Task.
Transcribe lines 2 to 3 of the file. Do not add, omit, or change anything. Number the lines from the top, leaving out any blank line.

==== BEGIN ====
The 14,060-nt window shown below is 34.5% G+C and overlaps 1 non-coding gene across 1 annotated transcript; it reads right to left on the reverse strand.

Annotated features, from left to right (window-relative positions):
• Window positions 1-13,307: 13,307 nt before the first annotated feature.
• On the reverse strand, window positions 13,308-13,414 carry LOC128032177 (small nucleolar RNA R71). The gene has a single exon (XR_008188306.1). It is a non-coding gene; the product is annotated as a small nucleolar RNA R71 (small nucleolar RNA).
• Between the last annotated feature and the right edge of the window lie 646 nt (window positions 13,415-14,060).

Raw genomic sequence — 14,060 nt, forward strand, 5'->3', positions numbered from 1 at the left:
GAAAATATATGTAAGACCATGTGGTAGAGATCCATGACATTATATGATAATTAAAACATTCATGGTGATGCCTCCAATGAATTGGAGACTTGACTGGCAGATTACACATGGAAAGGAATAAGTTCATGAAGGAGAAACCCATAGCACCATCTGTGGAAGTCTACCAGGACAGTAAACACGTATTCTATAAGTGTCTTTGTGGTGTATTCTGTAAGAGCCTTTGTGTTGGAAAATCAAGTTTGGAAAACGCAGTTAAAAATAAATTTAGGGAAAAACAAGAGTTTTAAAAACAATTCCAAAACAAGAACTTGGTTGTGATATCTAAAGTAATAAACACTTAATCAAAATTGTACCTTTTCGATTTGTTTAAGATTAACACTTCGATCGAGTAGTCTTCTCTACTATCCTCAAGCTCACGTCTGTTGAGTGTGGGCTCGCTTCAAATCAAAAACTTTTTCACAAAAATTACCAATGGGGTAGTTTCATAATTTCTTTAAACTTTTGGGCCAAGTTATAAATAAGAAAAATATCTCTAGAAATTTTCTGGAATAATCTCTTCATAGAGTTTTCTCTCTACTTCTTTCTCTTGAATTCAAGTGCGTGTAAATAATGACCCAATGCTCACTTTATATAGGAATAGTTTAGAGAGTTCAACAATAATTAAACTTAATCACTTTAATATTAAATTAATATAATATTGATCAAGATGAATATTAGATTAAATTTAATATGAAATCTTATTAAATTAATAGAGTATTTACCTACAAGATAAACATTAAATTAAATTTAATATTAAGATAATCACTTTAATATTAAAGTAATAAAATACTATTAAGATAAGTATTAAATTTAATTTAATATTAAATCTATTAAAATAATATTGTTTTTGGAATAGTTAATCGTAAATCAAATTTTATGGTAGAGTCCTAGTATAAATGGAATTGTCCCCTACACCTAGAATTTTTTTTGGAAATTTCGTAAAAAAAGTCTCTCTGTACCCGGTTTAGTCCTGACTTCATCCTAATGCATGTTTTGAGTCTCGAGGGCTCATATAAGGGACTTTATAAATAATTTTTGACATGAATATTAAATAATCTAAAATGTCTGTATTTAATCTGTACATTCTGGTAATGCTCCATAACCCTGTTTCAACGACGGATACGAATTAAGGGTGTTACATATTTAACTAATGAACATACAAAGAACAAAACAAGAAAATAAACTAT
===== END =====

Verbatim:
Annotated features, from left to right (window-relative positions):
• Window positions 1-13,307: 13,307 nt before the first annotated feature.